Motorists groan as Marine Bridge repairs progress
Vehicle users and commuters have been urging the contractor handling the rehabilitation to hasten up efforts and keep to the timeline for completion of the project.
The Federal and Lagos State governments had jointly announced, on March 9, that the bridge would be partially shut till Monday, June 21, 2021, for emergency repairs on the Apapa outward section.
The repair of the bridge, which started last year with the first phase, involves bearing and expansion joints replacement.
Specifically, construction works were implemented on the lane in-bound Apapa, while the present second phase focuses on the lane that conveys vehicles outside the axis.
The maintenance works for the infrastructure include removal and cleaning of the existing expansion joints to prevent further deterioration of the facility, which has been subjected to fire outbreaks on different occasions.
The rehabilitation work covers a stretch of 350 metres on the CMS-bound lane and the scope of work also cover a total of 60 bearings and 14 expansion joints, which are to be replaced alongside the removal and replacement of bad asphalts on the bridge.
Following the partial closure, traffic is diverted to alternative routes. Government sources had disclosed efforts to reduce the effect of the expected traffic, stating that palliative works have been completed on the alternative routes to ease movement.
As directed, motorists inwards Apapa are making use of Total petrol station underneath the bridge to connect Naval dockyard to Danlami/Leventis corridor and to connect Marine beach by Mobil through Federal Fire Service/Obanikoro to Naggaf/North Avenue to Wharf Road.
Also, vehicles from Ajegunle inwards Iganmu or Ijora are using the Agbo Malu to Tego Barracks to Total Petrol station underneath the bridge and ascend Marine Bridge to connect their desired destinations.
Despite these alternative routes, motorists are worried about the unexpected traffic woe brought about by the latest closure, stressing that the government could have declared a total closure of the bridge to complete both the first and the second phase at a single stretch since last year.
A motorist identified simply as Mr Samson said: “The government shutdown the bridge inward Apapa area of the state for repairs for a period of five months last year. The latest repairs would take another three months of pains and hours to get to our destination.
“The problem of this bridge is largely due to the fact that high trucks consistently pass through it almost 24 hours. I don’t think it was designed for the use of such heavy-duty vehicles and definitely, we have seen the effects on it now.”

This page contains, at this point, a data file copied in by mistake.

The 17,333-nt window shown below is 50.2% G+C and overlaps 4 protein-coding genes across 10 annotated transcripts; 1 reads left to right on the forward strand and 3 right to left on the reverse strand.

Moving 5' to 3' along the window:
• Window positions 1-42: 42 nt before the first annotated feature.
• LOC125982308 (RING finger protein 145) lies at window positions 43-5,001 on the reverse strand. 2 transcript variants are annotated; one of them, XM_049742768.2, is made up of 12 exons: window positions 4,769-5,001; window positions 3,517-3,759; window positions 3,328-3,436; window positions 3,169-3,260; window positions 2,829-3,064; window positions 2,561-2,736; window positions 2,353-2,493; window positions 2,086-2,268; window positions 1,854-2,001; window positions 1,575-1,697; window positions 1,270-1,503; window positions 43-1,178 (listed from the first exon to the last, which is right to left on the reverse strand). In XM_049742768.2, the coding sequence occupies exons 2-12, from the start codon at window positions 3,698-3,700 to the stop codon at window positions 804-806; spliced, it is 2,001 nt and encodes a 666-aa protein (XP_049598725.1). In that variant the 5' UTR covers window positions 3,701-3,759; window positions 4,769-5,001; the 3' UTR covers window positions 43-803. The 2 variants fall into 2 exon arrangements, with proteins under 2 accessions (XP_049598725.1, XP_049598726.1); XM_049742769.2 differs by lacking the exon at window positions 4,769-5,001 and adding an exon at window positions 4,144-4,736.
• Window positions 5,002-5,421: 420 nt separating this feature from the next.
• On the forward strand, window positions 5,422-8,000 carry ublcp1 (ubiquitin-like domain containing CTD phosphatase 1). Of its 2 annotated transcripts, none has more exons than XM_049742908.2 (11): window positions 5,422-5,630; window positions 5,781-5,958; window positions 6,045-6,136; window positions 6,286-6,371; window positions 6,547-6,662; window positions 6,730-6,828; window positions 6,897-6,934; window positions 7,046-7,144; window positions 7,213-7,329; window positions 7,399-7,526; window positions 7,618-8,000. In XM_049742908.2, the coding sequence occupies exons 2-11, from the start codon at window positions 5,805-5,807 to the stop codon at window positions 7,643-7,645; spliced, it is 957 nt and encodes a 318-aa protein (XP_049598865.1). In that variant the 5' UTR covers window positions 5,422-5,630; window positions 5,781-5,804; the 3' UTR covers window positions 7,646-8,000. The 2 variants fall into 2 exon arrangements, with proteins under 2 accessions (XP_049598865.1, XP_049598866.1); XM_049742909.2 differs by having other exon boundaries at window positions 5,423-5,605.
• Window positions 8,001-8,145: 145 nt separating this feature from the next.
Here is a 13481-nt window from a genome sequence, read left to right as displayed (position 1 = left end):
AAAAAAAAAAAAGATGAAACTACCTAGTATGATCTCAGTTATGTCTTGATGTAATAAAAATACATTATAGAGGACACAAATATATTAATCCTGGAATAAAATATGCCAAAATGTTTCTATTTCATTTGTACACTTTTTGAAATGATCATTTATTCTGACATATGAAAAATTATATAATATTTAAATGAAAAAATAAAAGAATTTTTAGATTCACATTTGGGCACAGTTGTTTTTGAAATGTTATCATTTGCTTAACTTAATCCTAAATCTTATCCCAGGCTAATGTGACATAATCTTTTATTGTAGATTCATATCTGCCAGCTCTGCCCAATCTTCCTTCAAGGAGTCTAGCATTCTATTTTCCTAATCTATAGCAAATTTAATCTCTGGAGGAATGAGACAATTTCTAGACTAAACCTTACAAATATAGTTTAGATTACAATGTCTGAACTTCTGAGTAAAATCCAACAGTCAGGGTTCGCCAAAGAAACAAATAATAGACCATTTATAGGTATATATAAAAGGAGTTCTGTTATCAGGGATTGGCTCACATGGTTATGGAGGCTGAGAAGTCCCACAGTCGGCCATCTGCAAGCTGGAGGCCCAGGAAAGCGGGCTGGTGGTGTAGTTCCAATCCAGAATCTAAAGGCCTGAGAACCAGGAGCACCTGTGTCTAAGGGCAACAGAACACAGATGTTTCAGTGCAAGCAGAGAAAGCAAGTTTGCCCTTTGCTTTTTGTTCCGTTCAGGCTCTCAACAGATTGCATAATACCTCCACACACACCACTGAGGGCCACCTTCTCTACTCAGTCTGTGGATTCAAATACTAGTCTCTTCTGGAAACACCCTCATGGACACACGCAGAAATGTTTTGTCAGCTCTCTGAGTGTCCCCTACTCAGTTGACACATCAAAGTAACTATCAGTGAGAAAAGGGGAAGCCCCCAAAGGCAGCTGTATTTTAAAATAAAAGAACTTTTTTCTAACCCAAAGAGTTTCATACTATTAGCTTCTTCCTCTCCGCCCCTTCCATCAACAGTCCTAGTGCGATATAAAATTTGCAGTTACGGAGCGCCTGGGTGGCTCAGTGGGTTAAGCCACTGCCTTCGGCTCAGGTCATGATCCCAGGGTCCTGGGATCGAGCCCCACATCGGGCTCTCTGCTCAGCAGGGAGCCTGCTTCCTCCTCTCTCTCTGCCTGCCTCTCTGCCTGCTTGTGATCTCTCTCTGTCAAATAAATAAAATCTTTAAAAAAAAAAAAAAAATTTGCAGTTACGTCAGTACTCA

However, the government had insisted that the repair works by the Federal Ministry of Works in phases are in line with best practices.
A visit to the facility yesterday revealed that work is ongoing on the 10 expansion joints of the infrastructure, which are being worked upon, under the bridge and at the surface sections. Engineers were sighted paving way for easy replacement of the already weakened joints of the facility.
An SPMT modular transporter vehicle among other earth-moving equipment was stationed beside the bridge. One of the site engineers, who pleaded anonymity, told The Guardian that the SPMT trailer would be used to lift the bridge for easy replacement of the depleted joints.
“SPMT is a Self-Propelled Modular Transporter, mainly used for on-site transportation. They are used for objects that are too big for trucks. It’s a platform vehicle with large array of wheels and would be used to transport the large bridge sections to replace the damaged joints. It has a grid of computer-controlled axles across.”
Narrating their ordeals since the repair works started, a motorist, Mr Tijani Abideen said: “The traffic woe has been huge. There are specific times of the day whereby the traffic will be so tough and completely blocked. Like in the morning when people are heading to work, it is usually very tight but when they have entered Apapa, the road would be free. To come from Apapa to Western Avenue from 8.am is always very difficult.”
“Some other times, it would be free when properly supervised by the stationed Lagos State Traffic Management Authority (LASTMA) officials. The officials used to work harder during such times. We are appealing to the government and the contractor that the repair work shouldn’t take three months because the traffic will affect a lot of people. The contractor should brace up with the work so that they can conclude it in time.”
Another driver in the area, Abdullahi Isah, lamented the delays before the start of the repair works stating that such shouldn’t have happened with the economic importance of the infrastructure to Apapa axis and the ports.
Isah said: “The bridge has been long overdue for repairs before the decision of the government to rehabilitate it and that is why we have found ourselves in the present situation of delays in traffic.”
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